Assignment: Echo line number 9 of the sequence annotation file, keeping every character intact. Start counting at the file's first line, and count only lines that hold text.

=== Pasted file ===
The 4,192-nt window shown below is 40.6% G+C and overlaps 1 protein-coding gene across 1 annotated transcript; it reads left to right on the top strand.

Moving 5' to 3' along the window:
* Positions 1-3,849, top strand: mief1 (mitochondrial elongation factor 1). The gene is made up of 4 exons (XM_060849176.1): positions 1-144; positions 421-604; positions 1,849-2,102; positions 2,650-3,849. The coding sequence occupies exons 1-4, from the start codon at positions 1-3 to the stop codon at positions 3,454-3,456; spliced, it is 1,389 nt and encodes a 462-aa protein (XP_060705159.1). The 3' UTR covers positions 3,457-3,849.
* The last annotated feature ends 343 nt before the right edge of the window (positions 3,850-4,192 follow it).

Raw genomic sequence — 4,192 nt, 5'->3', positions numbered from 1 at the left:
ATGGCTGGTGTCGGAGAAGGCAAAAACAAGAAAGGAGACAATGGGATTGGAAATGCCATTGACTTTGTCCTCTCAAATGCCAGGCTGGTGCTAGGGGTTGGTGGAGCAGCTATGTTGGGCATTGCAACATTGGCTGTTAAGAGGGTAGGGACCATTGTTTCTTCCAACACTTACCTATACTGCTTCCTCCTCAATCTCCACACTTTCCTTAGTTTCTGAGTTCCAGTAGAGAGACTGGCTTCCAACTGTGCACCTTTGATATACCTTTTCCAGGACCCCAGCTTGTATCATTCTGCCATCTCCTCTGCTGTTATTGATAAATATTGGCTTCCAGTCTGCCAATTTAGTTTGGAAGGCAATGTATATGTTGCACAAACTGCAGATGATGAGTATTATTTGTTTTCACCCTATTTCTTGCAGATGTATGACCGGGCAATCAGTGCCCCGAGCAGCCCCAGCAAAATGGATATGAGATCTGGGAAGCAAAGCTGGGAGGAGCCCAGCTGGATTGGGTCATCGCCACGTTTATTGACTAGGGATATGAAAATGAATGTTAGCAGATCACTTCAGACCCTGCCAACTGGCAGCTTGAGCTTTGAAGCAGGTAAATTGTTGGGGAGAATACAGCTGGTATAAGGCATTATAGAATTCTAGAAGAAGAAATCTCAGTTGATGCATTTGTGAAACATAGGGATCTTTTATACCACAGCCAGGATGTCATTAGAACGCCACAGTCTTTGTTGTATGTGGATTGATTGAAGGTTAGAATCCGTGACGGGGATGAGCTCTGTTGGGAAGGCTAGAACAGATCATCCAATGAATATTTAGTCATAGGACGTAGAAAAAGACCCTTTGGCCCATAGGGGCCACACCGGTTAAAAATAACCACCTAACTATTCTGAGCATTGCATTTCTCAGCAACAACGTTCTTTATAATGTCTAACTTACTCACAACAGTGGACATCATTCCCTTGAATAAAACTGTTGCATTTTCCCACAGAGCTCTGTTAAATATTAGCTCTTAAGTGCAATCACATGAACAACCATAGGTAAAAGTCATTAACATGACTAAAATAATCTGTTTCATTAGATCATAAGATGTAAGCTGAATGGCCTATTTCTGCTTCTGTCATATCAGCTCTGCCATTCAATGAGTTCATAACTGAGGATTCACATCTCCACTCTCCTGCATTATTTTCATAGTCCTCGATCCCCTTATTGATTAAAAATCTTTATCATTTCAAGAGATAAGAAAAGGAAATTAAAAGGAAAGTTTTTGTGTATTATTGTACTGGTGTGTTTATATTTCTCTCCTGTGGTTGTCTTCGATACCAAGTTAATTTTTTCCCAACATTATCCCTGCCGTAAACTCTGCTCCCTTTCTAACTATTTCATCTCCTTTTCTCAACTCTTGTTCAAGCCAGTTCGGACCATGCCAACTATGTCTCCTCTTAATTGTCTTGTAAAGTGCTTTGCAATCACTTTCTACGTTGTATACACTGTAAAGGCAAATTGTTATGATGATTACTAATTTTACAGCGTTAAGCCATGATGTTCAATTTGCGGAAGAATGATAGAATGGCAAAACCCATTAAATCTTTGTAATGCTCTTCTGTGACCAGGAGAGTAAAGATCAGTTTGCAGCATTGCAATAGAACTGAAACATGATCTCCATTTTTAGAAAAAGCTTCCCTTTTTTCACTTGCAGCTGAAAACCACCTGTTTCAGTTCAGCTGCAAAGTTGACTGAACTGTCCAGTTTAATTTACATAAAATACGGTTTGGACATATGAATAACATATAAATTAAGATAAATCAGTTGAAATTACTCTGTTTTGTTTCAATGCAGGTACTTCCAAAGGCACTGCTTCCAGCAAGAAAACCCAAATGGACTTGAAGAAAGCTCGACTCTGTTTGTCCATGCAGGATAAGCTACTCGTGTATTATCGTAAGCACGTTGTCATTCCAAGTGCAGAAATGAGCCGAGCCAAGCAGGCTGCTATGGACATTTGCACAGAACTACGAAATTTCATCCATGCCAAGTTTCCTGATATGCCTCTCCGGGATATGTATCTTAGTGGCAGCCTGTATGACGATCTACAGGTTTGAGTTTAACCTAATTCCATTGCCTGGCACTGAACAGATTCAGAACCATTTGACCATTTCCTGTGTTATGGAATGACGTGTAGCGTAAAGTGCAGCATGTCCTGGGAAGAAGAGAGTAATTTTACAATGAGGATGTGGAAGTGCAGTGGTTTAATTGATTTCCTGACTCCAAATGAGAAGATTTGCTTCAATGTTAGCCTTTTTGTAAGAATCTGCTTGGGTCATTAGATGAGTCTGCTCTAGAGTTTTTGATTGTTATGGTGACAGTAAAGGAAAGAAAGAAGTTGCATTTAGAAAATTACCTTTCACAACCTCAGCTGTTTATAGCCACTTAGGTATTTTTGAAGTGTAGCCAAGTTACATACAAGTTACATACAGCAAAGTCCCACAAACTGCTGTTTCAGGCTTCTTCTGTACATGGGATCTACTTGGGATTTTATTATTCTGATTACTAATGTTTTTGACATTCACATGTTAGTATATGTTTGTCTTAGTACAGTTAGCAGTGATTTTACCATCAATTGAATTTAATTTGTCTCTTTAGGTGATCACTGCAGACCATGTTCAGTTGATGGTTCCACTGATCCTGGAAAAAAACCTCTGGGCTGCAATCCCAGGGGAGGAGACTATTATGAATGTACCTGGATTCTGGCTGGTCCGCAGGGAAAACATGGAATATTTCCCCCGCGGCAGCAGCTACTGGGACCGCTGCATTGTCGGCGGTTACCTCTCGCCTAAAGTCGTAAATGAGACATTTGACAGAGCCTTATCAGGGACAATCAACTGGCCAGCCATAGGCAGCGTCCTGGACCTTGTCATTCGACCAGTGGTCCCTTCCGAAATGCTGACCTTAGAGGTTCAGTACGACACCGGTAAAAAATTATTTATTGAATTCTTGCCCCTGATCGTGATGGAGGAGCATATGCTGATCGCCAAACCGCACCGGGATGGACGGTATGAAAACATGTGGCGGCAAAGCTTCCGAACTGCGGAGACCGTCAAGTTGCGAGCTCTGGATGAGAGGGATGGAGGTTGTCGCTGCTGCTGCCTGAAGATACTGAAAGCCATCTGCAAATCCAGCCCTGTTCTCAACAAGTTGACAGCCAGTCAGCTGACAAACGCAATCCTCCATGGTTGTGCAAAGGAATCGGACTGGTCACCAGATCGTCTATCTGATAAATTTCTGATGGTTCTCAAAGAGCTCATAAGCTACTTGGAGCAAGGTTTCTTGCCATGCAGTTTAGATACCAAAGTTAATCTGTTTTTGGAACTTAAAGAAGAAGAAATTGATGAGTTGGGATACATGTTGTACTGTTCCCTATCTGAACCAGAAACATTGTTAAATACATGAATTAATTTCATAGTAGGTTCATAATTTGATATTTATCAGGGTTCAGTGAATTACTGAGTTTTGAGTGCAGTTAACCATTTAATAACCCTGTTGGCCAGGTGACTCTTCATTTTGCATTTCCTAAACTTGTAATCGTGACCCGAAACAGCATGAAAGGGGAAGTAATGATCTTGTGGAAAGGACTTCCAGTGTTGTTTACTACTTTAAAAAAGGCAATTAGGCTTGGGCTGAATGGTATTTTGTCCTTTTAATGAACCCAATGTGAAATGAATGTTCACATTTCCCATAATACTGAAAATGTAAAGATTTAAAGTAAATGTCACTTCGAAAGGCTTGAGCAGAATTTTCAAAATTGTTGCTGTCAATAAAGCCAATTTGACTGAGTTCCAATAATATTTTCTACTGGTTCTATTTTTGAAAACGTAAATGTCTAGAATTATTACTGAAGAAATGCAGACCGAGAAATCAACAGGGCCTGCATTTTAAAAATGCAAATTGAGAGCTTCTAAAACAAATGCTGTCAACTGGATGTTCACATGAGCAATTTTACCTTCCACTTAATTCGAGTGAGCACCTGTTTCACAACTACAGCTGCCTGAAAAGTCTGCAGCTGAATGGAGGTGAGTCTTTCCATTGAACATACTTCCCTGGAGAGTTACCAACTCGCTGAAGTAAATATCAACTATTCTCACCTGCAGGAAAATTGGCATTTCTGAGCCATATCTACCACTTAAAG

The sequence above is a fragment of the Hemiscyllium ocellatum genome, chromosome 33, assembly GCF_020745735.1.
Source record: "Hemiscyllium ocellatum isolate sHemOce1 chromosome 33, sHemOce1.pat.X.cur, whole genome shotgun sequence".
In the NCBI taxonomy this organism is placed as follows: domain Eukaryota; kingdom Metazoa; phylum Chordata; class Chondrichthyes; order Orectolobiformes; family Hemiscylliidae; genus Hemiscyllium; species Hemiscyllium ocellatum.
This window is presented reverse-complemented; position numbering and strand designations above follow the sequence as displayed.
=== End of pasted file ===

In the NCBI taxonomy this organism is placed as follows: domain Eukaryota; kingdom Metazoa; phylum Chordata; class Chondrichthyes; order Orectolobiformes; family Hemiscylliidae; genus Hemiscyllium; species Hemiscyllium ocellatum.